As anticipated, the Canadian Government has launched its Immigrant Investor Venture Capital Program (IIVC). This was originally announced in December of 2014. The program opened at the end of January. Unfortunately, the Academic Entrepreneur has not been blogging at the usual pace. Apologies are in order.
Essentially, here is how The IIVC works: High Net Worth Individuals (HNWIs) who wish to immigrate to Canada and be fast-tracked to Permanent Residency (PR) apply to the program through Canadian Immigration. They must have at least CAD 10 million in personal net worth. If accepted, they agree to invest at least CAD 2 million into what is essentially a venture capital fund-of-funds through the Business Development Bank of Canada (BDC). Its expected to raise $100 million in total. These funds are at-risk in total, and there is no guarantee that the investors will get even a dime of their money back. The funds are held for 15 years. The pool this year will be invested in 5-6 venture capital funds for innovation – as it follows the Venture Capital Action Plan of Canada from a few years ago, we can assume the “venture capital” will be provided to high growth technology ventures. In the original pool, the Canadian government will accept up to 500 applications, and 60 investors will be randomly chosen. Investors also agree to due diligence, a provision the Canadian government has put in-place in order to thwart the potential of “dirty money”. There are also educational restrictions, and an English or French language requirement. Applications are being taken through mid-April of 2015. See more on the program below from the Canadian Government website.
The pilot program is a good test of the market. There have been criticisms by some that its nothing but window dressing by a Harper government that doesn’t really embrace foreign investment, immigration or innovation for that matter. Other criticisms surround the fairness of the act.
However, while the numbers are small to begin with, it could grow into something larger in the future if the political will is there to do it. 60 investors will yield only an additional CAD 120 million in limited partner venture capital funding, which will barely make a dent in the Canadian economy. CAD 120 million is just slightly larger than what is needed for an initial early stage venture capital fund.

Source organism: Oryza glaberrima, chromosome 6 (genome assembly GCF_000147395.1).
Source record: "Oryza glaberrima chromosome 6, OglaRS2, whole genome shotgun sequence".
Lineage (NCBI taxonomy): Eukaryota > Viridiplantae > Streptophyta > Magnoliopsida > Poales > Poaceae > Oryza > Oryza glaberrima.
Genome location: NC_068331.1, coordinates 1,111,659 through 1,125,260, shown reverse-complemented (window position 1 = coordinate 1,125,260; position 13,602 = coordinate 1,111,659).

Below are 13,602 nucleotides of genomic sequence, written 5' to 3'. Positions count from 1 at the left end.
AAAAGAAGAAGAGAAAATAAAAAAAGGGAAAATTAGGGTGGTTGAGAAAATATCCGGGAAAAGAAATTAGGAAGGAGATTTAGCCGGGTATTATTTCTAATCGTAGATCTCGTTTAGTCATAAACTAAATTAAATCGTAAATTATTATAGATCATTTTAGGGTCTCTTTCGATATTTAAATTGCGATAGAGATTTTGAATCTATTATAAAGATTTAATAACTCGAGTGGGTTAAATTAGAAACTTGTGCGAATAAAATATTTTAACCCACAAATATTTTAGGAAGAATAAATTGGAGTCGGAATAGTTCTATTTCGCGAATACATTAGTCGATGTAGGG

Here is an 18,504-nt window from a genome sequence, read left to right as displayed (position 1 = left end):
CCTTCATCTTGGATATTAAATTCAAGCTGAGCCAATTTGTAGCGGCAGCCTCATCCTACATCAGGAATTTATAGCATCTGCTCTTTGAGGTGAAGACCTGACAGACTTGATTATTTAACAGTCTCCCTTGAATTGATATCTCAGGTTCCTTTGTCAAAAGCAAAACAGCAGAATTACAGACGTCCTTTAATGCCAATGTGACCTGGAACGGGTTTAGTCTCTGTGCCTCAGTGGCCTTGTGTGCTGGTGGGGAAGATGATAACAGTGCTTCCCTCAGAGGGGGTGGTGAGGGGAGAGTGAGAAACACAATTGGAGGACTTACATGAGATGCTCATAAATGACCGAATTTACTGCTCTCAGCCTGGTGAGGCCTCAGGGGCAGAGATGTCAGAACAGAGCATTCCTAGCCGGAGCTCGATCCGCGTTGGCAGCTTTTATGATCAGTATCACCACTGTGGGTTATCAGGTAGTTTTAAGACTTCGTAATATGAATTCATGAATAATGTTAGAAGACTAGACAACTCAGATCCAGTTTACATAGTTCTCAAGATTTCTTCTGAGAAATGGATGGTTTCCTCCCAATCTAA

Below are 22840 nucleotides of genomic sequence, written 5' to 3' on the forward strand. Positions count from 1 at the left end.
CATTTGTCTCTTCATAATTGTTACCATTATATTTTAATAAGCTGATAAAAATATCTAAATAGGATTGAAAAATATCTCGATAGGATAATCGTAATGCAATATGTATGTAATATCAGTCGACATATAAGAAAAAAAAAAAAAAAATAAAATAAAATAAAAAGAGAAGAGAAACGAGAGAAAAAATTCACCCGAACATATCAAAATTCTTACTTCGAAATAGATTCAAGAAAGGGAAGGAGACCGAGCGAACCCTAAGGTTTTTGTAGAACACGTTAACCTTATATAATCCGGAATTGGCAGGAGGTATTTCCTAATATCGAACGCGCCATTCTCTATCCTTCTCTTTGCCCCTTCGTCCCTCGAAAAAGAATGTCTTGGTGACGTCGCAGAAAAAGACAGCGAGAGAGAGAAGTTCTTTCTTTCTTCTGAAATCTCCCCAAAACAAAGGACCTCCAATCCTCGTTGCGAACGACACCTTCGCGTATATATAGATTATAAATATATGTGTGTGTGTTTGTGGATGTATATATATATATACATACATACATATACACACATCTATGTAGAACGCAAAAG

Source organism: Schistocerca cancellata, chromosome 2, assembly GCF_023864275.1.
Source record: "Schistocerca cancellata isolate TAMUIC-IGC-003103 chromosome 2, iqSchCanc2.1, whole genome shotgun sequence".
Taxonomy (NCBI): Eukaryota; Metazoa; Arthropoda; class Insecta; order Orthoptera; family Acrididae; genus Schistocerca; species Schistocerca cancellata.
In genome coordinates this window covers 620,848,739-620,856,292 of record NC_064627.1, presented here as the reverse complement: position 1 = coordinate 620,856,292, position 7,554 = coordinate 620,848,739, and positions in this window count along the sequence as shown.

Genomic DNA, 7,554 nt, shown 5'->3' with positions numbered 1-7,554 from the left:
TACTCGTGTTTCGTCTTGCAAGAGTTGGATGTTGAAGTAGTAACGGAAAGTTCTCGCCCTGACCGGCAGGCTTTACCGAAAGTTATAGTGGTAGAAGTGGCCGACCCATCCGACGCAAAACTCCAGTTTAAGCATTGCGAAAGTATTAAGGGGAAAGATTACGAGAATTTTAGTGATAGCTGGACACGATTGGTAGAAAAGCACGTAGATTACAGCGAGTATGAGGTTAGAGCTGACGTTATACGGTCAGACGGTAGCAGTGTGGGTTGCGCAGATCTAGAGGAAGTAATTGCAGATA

As the program sits currently, the constraints are quite high. Recent research by the Academic Entrepreneur into the (Mainland) Chinese investor market in Canada, for instance, revealed that the English or French language requirement is quite a burden to many. As the Huran’s recent Chinese Millionaire Wealth Report 2014 shows, the average millionaire is in his or her late 30’s; and about 20% are from Beijing. Many of these business people and investors did not learn how to speak English when they were growing up for various political and cultural reasons. Learning a new language in one’s 30’s is especially challenging (take it from one who tried). Another major barrier is the capital requirement. The field things quite significantly once you reach the CAD 10 million in personal net worth, especially, as the Canadian government describes it “a legally obtained net worth of at least $10 million derived from lawful, profit-making business activities“. The wealth can not have been inherited, it had to be made, and had to be made legally. Furthermore, the CAD 2 million investment is a constraint for many, for that is quite a portion of a CAD 10 million portfolio to be investing in risky venture capital fund-of-funds. Even savvy investors outside of Silicon Valley with high risk propensity would only invest around 10% of their assets in venture capital fund-of-funds; 20% is quite heavy. In reading through Huran’s 2013 Chinese Millionaire Wealth Report we can see that there are only 64,500 millionaires from China with a net worth over RMB 100 million (CAD $20 million) whom it would make financial sense to risk CAD 2 million for such a long-term investment in venture capital fund-of-fund vehicles.
It is understandable why the Canadian government has placed such constraints on the program in the early stages. However, the good news is that this capital is positive in that it will drive innovation and new venture creation, and help diversity the Canadian economy away from natural resources and real estate. This money won’t drive up the price of real estate in Vancouver, for example.
The Academic Entrepreneur believes that this program can be greatly expanded next year. In order to do so, the following recommendations are given to policy makers in Canada:
1 – Drop the English and French language requirement
2 – Drop the Education requirement
3 – Lower the minimum net worth from CAD 10 million to CAD 5 million
4 – Lower the minimum investment amount from CAD 2 million to CAD 1 million or even CAD 500K.